With Harden and Embiid on the floor, the Sixers are averaging 122.2 points per 100 possessions and outscoring their opponents by 8.0 points per 100 possessions. When Harden is playing without Embiid, the Sixers are averaging just 115.9 points per 100 possessions and outscoring opponents by 1.5 points per 100.

The Sixers are averaging 118.5 points per 100 possessions with Harden on the ground this season, which is better than the Denver Nuggets’ league-leading 117.4 offensive rating. They’re scoring just 110.7 points per 100 possessions with Harden on the floor, which would rank 27th in the league, ahead of only the San Antonio Spurs (110.4), Houston Rockets (109.1) and Charlotte. Hornets (109.0).

In case Harden’s impact on the Sixers’ offense wasn’t enough to land his All-Star nod, advanced metrics also help make his point.

Brooklyn Nets guard Kyrie Irving and Cleveland Cavaliers guard Donovan Mitchell were selected as starters in the Eastern Conference backcourt. This means Harden will compete with Haliburton, Boston Celtics swingman Jaylen Brown, Cavaliers point guard Darius Garland, Atlanta Hawks point guard Trae Young and Chicago Bulls swingman DeMar DeRozan for one of two reserve spots in backcourt or one of two wild-nods (which can go to a guard or frontcourt player).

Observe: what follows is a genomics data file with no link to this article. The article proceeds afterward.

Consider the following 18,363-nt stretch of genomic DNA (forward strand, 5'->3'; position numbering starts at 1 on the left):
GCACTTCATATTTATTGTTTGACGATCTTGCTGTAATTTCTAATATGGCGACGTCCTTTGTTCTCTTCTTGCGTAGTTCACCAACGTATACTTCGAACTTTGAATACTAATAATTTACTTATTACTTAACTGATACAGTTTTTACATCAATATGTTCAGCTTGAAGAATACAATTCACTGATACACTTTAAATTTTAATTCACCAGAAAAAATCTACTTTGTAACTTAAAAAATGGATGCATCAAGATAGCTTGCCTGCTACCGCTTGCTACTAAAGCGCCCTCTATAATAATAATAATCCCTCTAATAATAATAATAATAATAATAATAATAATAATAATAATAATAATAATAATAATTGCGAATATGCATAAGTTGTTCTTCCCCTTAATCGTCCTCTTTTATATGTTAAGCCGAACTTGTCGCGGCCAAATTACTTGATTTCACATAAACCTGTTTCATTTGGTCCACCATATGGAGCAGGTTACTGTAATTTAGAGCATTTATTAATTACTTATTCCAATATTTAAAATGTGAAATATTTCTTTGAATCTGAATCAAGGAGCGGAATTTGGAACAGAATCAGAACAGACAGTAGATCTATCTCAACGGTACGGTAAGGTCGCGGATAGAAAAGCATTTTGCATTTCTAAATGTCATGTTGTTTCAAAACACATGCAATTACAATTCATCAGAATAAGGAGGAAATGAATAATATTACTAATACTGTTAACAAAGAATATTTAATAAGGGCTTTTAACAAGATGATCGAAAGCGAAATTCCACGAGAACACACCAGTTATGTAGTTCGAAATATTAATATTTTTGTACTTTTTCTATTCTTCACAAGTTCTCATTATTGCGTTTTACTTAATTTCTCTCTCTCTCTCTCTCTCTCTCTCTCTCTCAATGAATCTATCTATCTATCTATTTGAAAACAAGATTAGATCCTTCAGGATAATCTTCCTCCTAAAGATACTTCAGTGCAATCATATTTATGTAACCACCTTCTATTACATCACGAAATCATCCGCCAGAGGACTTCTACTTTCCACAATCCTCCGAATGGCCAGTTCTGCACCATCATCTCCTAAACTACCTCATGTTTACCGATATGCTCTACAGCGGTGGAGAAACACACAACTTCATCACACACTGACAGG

Of that sextet, Harden ranks second in PER, box over/under and value to replacement player, behind only Haliburton in each. He’s third among that group in total win shares, largely because he’s played fewer minutes than any of them, but he leads them all with 0.200 win shares every 48. minutes. He also leads them all with a 61.9 true shooting percentage.

Harden is becoming a relatively neutral defender this season, but he stands out in all-out offensive metrics. The 33-year-old ranks 11th in Dunks and Threes’ plus/minus estimated offense, right between Mitchell and Phoenix Suns goaltender Devin Booker. (Irving is 13th.) Haliburton is the only other Eastern Conference guard ahead of him.

Harden is also 16th league-wide in offensive plus/minus box and is tied for 18th in offensive win share. No one else in the top 20 by this last metric has played less than 36 games.

“I’m not going to sit here and say I should be an All-Star, make a deal, none of that,” Harden told reporters after the win over the Magic on Wednesday. “The numbers show it, our seed shows it. It would be my 11th in a row, so obviously it’s always an honor. You never want to take that for granted. It means you’re doing something right. You’re doing an impact on your team and on the game. If my name is called, great. If not, there are bigger and better goals for the season.”

The Sixers are currently at +1200 to win this year’s Finals, according to FanDuel Sportsbook, behind only six other teams. That’s probably what Harden meant when he referred to his “bigger and better goals.”

Still, he’s done enough to earn an All-Star spot in the meantime.

Unless otherwise noted, all stats via NBA.com, PBPStats, Cleaning the Glass or Basketball Reference. All salary information via Spotrac or RealGM. All odds via FanDuel Sportsbook.